In children allergic to ragweed pollen, nasal inflammation is not influenced by monosensitization or polysensitization
Authors Gelardi M, Bosoni M, Morelli M, Beretta S, Incorvaia C, Buttafava S, Landi M, Masieri S, Frati F, Quaranta N, Zuccotti GV
Received 9 October 2015
Accepted for publication 29 January 2016
Published 5 April 2016 Volume 2016:9 Pages 21—25
Checked for plagiarism Yes
Review by Single-blind
Peer reviewers approved by Dr Lucy Goodman
Peer reviewer comments 2
Editor who approved publication: Dr Ning Quan
Matteo Gelardi,1 Mariangela Bosoni,2 Marco Morelli,2 Silvia Beretta,2 Cristoforo Incorvaia,3 Serena Buttafava,4 Massimo Landi,5 Simonetta Masieri,6 Franco Frati,4 Nicola Quaranta,1 Gian Vincenzo Zuccotti2
1Otolaryngology Section, Department of Neuroscience and Sensory Organs, University of Bari, 2Department of Pediatrics, Luigi Sacco Hospital, University of Milan, 3Allergy/Pulmonary Rehabilitation Unit, ICP Hospital, 4Medical and Scientific Department, Stallergenes Italy, Milan, 5Department of Pediatrics, ASL TO1, Turin, 6Department of Otorhinolaryngology, Sapienza University of Rome, Rome, Italy
Background: In patients polysensitized to pollen allergens, the priming effect, by which the sensitivity of the nasal mucosa to an allergen is increased by the previous exposure to another allergen, is a known phenomenon. This study was aimed at evaluating the degree of nasal inflammation, assessed by nasal cytology, in children with allergic rhinitis (AR) from ragweed pollen according to being monosensitized or polysensitized.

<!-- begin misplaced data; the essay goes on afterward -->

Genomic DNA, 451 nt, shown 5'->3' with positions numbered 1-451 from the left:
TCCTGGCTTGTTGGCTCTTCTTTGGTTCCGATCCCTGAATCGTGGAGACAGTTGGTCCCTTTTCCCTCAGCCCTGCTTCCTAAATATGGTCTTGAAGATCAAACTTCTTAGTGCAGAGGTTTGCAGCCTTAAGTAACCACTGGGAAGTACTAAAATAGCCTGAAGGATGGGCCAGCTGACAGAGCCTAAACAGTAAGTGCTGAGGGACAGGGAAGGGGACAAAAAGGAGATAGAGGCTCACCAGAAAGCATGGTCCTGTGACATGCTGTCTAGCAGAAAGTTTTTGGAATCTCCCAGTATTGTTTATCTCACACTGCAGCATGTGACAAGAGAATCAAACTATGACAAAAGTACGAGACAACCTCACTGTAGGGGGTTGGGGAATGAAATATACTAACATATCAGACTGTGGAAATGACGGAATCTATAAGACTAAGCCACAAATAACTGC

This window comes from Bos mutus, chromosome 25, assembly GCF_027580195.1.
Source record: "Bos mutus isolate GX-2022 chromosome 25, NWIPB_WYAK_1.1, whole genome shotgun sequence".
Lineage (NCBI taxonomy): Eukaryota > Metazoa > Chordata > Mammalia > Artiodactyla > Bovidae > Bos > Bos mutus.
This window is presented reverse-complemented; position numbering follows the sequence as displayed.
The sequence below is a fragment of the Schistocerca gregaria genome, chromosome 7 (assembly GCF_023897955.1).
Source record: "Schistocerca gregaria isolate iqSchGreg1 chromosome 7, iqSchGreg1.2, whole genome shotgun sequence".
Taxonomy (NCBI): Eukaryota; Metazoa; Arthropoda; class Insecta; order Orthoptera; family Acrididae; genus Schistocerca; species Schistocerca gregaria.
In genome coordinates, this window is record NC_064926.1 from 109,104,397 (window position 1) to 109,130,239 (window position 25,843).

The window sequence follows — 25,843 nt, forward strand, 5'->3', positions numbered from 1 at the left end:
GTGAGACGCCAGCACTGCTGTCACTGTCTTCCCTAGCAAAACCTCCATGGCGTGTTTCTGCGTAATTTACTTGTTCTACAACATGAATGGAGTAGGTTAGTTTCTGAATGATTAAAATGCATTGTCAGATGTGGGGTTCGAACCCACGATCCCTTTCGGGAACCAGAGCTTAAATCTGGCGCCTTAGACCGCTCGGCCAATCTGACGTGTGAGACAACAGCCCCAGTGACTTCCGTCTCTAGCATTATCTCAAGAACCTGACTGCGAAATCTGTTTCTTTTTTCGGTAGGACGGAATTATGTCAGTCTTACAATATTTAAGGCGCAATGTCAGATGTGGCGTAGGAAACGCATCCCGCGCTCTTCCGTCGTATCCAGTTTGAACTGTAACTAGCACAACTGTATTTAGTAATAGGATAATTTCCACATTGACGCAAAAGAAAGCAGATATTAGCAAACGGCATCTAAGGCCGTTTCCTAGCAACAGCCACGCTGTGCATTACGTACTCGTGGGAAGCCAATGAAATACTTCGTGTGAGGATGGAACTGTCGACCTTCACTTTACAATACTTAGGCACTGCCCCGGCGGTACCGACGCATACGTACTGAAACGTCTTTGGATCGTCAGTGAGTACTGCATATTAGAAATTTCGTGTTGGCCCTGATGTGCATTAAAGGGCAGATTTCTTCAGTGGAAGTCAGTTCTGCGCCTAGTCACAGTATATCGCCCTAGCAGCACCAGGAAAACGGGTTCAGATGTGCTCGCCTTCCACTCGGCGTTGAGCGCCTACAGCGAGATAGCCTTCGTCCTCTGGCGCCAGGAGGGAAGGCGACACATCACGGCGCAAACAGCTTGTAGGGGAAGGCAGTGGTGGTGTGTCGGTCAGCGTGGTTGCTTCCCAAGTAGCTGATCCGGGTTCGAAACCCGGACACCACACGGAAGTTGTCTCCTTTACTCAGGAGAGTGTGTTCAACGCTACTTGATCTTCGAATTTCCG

Methods: The study included 47 children. Of them, 24 suffered from AR caused by sensitization to grass pollen and ragweed pollen (group A) and 23 were sensitized only to ragweed pollen (group B). In all patients, the severity of AR was assessed according to the Allergic Rhinitis and Its Impact on Asthma guidelines, and comorbidities were also evaluated.
Results: In group A, 16.7% of children had a mild intermittent AR, 4.2% a moderate-to-severe intermittent, 33.3% a mild persistent, and 45.8% a moderate-to-severe persistent; in group B, 26.1% of children had a mild intermittent AR, 0% a moderate-to-severe intermittent, 52.2% a mild persistent, and 21.7% a moderate-to-severe persistent. No significant difference was detected in the number of the considered comorbidities between the two groups. The cell counts of neutrophils, eosinophils, lymphocytes/plasma cells, and mast cells were high but not significantly different in the two groups.
Conclusion: These findings show that the degree of nasal inflammation found in children with ragweed-induced AR is not influenced by additional allergy to grass pollen and confirm the previously reported absence of priming effect in ragweed allergy.
Keywords: allergic rhinitis, pollen sensitization, priming effect, nasal cytology, eosinophils, neutrophils
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